As these incidents show, even the largest or most tech-savvy of organizations can face significant losses when motivated fraudsters take advantage of weaknesses created by holiday work conditions.
SPOTTING AND PREVENTING FRAUD
The good news is that employers can take steps to root out fraud and prevent it. First, they need to pay close attention to employee behavior. Fraudsters, like poker players, usually have tells. You might want to take a closer look at employees who display any of the following red flags:
Living beyond their means.
Does the employee drive extravagant cars, wear designer clothes or expensive jewelry, or take elaborate family vacations? During the holidays, do they appear to be spending a lot of money even when they earn salaries insufficient to fund such purchases?
Engaging in risky behaviors.
Do they frequently engage in activities such as gambling that can trigger serious financial issues?
Behaving in ways that seem too good to be true.
Is the employee refusing to take a time off to spend with family? Are they coming in to work before everyone else or staying after hours by themselves? Do they refuse to relinquish control of company books and records?
Spotting red flags is just one step in the fraud detection and prevention process. During the holidays, employers should also consider taking the following steps:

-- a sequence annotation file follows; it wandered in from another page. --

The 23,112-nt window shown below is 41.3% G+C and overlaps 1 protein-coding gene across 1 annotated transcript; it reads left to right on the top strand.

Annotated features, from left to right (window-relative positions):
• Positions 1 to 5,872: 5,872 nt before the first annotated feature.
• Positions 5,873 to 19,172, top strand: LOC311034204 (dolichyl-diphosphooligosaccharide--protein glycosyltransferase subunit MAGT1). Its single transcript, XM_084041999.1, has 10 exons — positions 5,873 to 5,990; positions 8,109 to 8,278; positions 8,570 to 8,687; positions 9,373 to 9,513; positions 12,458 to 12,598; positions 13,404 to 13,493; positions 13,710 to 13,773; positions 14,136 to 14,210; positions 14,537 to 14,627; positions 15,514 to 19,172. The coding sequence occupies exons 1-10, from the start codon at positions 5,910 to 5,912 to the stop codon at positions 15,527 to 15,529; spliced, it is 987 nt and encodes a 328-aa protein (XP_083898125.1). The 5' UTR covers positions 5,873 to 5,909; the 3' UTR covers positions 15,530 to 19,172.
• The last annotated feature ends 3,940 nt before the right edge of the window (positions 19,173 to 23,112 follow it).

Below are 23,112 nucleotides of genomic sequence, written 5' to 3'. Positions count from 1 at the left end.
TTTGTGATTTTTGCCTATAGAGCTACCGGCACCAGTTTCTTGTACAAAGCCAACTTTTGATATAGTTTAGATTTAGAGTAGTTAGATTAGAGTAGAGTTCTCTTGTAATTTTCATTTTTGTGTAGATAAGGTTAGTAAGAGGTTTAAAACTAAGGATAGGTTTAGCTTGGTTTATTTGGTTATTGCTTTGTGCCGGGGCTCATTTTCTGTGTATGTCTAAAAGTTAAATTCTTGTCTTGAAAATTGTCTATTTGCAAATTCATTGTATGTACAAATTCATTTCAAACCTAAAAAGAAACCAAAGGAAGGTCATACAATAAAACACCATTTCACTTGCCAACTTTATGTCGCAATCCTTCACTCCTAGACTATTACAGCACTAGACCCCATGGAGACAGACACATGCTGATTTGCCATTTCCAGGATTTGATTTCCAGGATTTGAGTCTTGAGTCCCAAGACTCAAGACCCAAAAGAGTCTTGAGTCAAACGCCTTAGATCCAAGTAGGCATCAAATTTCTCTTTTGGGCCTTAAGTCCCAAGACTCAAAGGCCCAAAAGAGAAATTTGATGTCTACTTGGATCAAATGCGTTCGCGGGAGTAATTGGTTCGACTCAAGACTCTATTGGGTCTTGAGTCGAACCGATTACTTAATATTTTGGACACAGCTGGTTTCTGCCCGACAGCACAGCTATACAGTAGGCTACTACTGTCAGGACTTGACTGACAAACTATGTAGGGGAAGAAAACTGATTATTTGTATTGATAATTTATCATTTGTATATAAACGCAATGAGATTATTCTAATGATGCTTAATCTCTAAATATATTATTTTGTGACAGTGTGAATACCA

- Let Employees Know You’re Watching. Employees are far less likely to commit fraud if they fear detection. Business owners should be present, and aware of what is going on the work environment and let employees know they are keeping a close eye on fraud-related issues.
- Create and implement strong fraud-prevention controls. Where possible, ensure that various duties—particularly ones with a financial impact—are segregated so that more than one person is handling various tasks. If duties can’t be divvied up, then ensure that controls are in place to compensate for this fact (such as a method of routinely reviewing work).
- Review Everything. Do not allow employees to check and approve their own work. Review company credit card statements for personal expenditures. Require timely requests and original receipts for employee reimbursements. Pay close attention to bank statements and canceled checks. The disbursement cycle is vulnerable to fraud.
- Remain Vigilant—Especially During the Holidays. This is no time to sit back and relax. Review your anti-fraud programs and controls, and tighten up where necessary. And make sure your employees know and understand your organization’s stance on occupational fraud.
While workplace fraud may be on the rise during the holiday season, employers who take proactive steps and stay alert to employee behaviors are far less likely to end up—with apologies to Mr. Dickens—royally Scrooged.
Forensic Strategic Solutions has substantial experience working with attorneys and clients to detect and prevent workplace fraud. To learn more about our work, contact us for a consultation.